In one study, 65 people with type 2 were assigned to SMBG or CGM. Those on CGM reduced calorie intake, lost weight and doubled their exercise time. And the researchers found the AIC reductions in the CGM group persisted. "Can you imagine if that was a pill?" Dr. Pettus asks.3
In another study, researchers followed 26 people with type 2 diabetes given CGM, tracking them for six months. Their A1C declined, on average, from 8.9% to 7%. However, they also had great support from health care providers, Dr. Polonsky says. They could request a meeting with a diabetes educator (CDE) for more education about how to use CGM and how to make lifestyle changes. So, he asks, was it the technology or the human support? More evidence is needed in this group, he says.4
Poor blood sugar control is common among those with type 2 diabetes, Dr. Polonsky says. "One-third of patients have very poor control, with an A1C of over 9%," he says. Researchers and doctors know the reasons behind that lack of control, and you may know them, too.
Taking blood sugar measurements is time-consuming, bothersome and sometimes discouraging. As a result, some people just stop taking the measurements or take them much less often than they should.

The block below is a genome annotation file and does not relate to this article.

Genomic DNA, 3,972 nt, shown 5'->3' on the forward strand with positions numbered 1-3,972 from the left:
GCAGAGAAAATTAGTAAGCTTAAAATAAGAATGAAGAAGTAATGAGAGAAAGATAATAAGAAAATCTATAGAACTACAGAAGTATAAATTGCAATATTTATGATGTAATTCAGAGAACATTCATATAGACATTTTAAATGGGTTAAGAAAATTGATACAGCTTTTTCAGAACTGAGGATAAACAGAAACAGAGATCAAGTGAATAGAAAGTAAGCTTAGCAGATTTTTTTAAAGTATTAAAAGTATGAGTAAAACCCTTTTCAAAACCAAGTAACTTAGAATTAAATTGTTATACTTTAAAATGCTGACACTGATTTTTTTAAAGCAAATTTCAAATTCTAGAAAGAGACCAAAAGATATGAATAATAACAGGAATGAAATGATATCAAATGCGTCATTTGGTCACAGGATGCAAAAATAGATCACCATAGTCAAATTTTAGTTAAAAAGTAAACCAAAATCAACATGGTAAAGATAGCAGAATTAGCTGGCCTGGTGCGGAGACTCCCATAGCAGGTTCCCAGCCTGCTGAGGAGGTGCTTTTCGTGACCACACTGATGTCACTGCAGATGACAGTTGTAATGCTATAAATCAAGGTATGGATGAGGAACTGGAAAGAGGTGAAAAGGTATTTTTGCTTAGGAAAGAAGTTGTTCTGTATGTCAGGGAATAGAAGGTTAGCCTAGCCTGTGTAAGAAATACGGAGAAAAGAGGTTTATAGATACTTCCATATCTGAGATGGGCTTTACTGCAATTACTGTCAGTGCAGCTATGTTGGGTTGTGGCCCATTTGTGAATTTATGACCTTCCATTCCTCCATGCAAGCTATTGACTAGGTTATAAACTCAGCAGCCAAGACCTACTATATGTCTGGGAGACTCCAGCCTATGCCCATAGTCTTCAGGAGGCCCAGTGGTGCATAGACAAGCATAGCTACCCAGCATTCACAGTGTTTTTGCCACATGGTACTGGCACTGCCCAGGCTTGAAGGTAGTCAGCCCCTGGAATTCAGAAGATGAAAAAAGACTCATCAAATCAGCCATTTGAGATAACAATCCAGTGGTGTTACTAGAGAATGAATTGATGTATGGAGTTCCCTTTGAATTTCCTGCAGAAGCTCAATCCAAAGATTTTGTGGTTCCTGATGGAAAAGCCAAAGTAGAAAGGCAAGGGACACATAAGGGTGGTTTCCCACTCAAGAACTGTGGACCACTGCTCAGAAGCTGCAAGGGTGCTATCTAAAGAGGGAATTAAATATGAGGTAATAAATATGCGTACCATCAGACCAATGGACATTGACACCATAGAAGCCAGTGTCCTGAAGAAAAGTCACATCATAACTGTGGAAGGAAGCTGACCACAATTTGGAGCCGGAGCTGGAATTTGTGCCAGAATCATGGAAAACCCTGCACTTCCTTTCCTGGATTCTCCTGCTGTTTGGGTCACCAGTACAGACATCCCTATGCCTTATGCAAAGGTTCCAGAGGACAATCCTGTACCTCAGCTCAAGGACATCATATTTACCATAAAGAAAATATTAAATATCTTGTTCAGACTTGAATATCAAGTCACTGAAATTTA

With CGM, patients get constant feedback, Dr. Polonsky says. You eat a meal you know you should not have, and there are the consequences for you to see. The hope, he says, is that CGM use will help engage patients in their own care, help them feel more confident they can be safe, avoiding hypoglycemia, and improve their lifestyle habits based on the CGM feedback.
Even with the potential benefits, however, obstacles remain for using CGM by those with type 2 diabetes, Dr. Pettus says. One big barrier is coverage. It's often denied, and CGM is not cheap if you are paying out of pocket. 1
Prices vary, but the CGM receiver and transmitter can cost $1,000 or more and sensors can cost another $300 or more a month. 1
One alternative to CGM in this group, Dr. Pettus says, at least until insurance coverage improves, is to add another medication to achieve good blood glucose control.
While experts agree that more research is needed to figure out the best uses of CGM in those with type 2 diabetes, most also agree that the potential is great, says Joni Beck, PharmD, BC-ADM, CDE, clinical professor and clinical programs director of pediatric diabetes and endocrinology at the University of Oklahoma. She moderated the ADA session.
As more research is done, she says, the potential may expand even more. "Although not clinically tested at this time, there is the potential to use CGM in those with pre-diabetes," she tells Endocrine Web. "This new technology offers significant insight into how we manage diabetes and the influence of lifestyle, diet and exercise—on glucose control."1
Dr. Pettus is a consultant for Dexcom and Sensionics. Dr. Polonsky is a consultant for Dexcom and Abbott Diabetes Care. Dr. Beck has no disclosures.
1American Diabetes Association 77th Scientific Sessions, June 9-13, 2017, San Diego.